Forensics Comes To NYC

Discovery Times Square has recreated the magical realm of Hogwarts.  It has resurrected the secrets of the Titanic and Pompeii and has allowed Egypt’s boy king to have a starring role in heart of the Theater District.  Currently, the large-scale exhibition center is bringing the world of forensics science right to New Yorker’s fingertips with CSI: The Experience.

Ever had the temptation to walk the grid of a homicide scene?  Ever desire to play detective? Well, CSI: The Experience takes the game of whodunit to another level.  It is the game of Clue on steroids.  Gone is the notion that Professor Plum off the body with the candlestick as you roll dice and try to determine if your hypothesis is correct.  CSI: The Experience is a true interactive murder mystery that is enjoyable for the entire family.

Before you get introduced to the crime scene, you receive a clipboard and sheet which you will use to record your findings.  As new recruits, you receive a CSI vest and are briefed through a video featuring CSI: Crime Scene Investigation creator Anthony E. Zuiker and Dr. Gilbert “Gil” Grissom, played by William Petersen.  After the video you and your class of neophytes are guided through one of three crime scenes.  Each scene has five forensic lab stations and video messages from additional CSI: Crime Scene Investigation  cast members as well as professional forensic experts all trying to assist you with the finding the poltroon that committed the heinous act, using the data you collect.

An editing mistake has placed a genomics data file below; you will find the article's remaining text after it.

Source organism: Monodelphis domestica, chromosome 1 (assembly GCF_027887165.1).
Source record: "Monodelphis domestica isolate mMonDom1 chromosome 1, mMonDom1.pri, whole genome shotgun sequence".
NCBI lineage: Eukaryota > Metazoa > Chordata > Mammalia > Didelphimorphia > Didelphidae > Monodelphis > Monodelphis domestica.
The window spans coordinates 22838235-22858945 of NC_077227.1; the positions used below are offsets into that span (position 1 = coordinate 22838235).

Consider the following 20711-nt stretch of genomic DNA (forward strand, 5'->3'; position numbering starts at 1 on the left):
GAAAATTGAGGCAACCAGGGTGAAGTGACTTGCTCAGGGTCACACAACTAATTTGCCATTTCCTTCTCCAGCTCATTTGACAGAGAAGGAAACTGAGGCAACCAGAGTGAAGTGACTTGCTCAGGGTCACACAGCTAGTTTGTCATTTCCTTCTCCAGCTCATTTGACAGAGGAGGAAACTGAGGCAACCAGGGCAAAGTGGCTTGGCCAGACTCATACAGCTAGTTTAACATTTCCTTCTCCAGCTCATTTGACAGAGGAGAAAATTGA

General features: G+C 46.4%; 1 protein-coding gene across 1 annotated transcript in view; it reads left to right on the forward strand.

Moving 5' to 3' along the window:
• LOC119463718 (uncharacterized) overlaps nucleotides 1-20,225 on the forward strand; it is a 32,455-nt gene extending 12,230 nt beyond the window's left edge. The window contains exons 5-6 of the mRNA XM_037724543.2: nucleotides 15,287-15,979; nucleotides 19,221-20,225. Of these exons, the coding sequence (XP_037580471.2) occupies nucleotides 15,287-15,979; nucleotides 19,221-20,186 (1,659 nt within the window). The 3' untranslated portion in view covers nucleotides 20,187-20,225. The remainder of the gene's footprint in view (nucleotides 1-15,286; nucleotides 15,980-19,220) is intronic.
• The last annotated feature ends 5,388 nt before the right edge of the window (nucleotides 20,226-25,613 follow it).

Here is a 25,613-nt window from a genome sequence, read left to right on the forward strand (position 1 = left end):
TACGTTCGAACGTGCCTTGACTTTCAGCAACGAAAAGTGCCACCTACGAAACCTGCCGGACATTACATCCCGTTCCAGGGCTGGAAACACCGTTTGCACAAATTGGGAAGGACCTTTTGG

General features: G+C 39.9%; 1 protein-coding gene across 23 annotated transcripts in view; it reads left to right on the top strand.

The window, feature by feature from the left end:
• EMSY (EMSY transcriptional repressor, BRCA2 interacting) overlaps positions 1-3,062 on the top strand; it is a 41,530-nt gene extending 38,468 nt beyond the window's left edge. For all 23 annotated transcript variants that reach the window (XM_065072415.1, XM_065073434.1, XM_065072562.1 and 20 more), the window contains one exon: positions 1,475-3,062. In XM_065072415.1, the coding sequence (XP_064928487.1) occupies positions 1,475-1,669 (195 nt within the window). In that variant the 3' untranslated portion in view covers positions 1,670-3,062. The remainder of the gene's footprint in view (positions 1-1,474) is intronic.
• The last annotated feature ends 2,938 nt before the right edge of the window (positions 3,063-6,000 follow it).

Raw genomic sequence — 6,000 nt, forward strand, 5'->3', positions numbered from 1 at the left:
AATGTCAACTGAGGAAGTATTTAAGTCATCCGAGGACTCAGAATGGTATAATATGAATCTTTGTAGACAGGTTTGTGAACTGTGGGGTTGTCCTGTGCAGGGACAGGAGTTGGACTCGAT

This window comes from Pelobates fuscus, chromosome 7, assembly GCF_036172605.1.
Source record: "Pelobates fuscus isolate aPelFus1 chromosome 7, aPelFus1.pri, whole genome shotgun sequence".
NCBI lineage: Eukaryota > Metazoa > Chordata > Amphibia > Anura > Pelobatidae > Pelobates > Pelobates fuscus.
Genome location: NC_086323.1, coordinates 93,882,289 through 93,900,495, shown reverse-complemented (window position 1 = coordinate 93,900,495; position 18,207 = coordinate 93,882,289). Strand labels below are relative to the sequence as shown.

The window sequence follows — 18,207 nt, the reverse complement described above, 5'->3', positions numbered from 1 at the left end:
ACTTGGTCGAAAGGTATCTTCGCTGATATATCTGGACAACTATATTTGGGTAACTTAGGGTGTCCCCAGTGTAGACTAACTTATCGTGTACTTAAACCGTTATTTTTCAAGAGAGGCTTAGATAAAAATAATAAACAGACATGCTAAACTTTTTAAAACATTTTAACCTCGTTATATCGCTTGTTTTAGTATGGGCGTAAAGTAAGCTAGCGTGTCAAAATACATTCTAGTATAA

Totally engaging and enlightening, CSI: The Experience is by far the best exhibit I have witnessed at Discovery Times Square.  Sure, it is fun and educational to peer at ancient artifacts and reflect how much humans have or have not changed since Eve bit the apple, but CSI: The Experience truly lives up to its name.  You are not just walking through the exhibit; you are a part of the exhibit.  CSI: The Experience is recommended for ages 12 and older. The video portions are presented in English and Spanish subtitles.  CSI: The Experience has a limited run at Discovery Times Square, located at 226 West 44th Street, and is open Sunday – Wednesday from 9 a.m. to 8 p.m., and Thursday – Saturday from 9 a.m. to 9 p.m.  The average time to complete the exhibit is between 60 and 90 minutes.